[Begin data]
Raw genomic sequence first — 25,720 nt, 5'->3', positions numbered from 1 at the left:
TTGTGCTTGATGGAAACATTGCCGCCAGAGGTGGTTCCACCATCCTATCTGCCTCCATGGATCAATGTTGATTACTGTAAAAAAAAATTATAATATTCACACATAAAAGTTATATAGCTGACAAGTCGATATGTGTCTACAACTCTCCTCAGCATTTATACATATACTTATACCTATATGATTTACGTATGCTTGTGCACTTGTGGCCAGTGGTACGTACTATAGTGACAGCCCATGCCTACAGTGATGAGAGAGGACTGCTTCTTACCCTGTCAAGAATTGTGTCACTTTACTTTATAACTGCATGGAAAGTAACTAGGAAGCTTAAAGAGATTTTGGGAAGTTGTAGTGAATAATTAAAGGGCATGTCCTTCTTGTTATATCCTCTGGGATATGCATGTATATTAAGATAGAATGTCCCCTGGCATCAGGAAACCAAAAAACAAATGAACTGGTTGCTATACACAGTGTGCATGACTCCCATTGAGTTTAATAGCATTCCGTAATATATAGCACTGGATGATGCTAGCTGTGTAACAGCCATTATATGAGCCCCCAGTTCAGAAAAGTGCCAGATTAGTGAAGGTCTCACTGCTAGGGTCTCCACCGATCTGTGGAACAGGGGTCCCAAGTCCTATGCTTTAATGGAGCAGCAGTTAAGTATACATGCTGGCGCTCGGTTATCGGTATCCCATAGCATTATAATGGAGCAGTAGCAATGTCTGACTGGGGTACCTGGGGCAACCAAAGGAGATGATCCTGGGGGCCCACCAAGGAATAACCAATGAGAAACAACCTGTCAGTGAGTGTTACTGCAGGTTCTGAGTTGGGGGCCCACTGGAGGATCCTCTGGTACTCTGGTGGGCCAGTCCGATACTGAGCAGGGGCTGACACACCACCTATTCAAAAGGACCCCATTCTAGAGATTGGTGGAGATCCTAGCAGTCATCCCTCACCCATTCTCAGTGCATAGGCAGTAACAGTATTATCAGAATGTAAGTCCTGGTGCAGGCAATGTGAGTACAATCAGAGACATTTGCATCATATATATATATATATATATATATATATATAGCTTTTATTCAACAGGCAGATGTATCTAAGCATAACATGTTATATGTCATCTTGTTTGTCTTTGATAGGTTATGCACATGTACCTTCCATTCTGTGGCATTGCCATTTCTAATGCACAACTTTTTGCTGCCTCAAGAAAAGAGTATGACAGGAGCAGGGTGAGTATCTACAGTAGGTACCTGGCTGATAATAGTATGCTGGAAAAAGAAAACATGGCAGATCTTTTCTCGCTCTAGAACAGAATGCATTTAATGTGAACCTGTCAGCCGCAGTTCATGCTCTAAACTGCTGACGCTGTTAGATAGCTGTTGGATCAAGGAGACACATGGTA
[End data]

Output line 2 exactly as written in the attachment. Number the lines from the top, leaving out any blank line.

TTGTGCTTGATGGAAACATTGCCGCCAGAGGTGGTTCCACCATCCTATCTGCCTCCATGGATCAATGTTGATTACTGTAAAAAAAAATTATAATATTCACACATAAAAGTTATATAGCTGACAAGTCGATATGTGTCTACAACTCTCCTCAGCATTTATACATATACTTATACCTATATGATTTACGTATGCTTGTGCACTTGTGGCCAGTGGTACGTACTATAGTGACAGCCCATGCCTACAGTGATGAGAGAGGACTGCTTCTTACCCTGTCAAGAATTGTGTCACTTTACTTTATAACTGCATGGAAAGTAACTAGGAAGCTTAAAGAGATTTTGGGAAGTTGTAGTGAATAATTAAAGGGCATGTCCTTCTTGTTATATCCTCTGGGATATGCATGTATATTAAGATAGAATGTCCCCTGGCATCAGGAAACCAAAAAACAAATGAACTGGTTGCTATACACAGTGTGCATGACTCCCATTGAGTTTAATAGCATTCCGTAATATATAGCACTGGATGATGCTAGCTGTGTAACAGCCATTATATGAGCCCCCAGTTCAGAAAAGTGCCAGATTAGTGAAGGTCTCACTGCTAGGGTCTCCACCGATCTGTGGAACAGGGGTCCCAAGTCCTATGCTTTAATGGAGCAGCAGTTAAGTATACATGCTGGCGCTCGGTTATCGGTATCCCATAGCATTATAATGGAGCAGTAGCAATGTCTGACTGGGGTACCTGGGGCAACCAAAGGAGATGATCCTGGGGGCCCACCAAGGAATAACCAATGAGAAACAACCTGTCAGTGAGTGTTACTGCAGGTTCTGAGTTGGGGGCCCACTGGAGGATCCTCTGGTACTCTGGTGGGCCAGTCCGATACTGAGCAGGGGCTGACACACCACCTATTCAAAAGGACCCCATTCTAGAGATTGGTGGAGATCCTAGCAGTCATCCCTCACCCATTCTCAGTGCATAGGCAGTAACAGTATTATCAGAATGTAAGTCCTGGTGCAGGCAATGTGAGTACAATCAGAGACATTTGCATCATATATATATATATATATATATATATATATAGCTTTTATTCAACAGGCAGATGTATCTAAGCATAACATGTTATATGTCATCTTGTTTGTCTTTGATAGGTTATGCACATGTACCTTCCATTCTGTGGCATTGCCATTTCTAATGCACAACTTTTTGCTGCCTCAAGAAAAGAGTATGACAGGAGCAGGGTGAGTATCTACAGTAGGTACCTGGCTGATAATAGTATGCTGGAAAAAGAAAACATGGCAGATCTTTTCTCGCTCTAGAACAGAATGCATTTAATGTGAACCTGTCAGCCGCAGTTCATGCTCTAAACTGCTGACGCTGTTAGATAGCTGTTGGATCAAGGAGACACATGGTA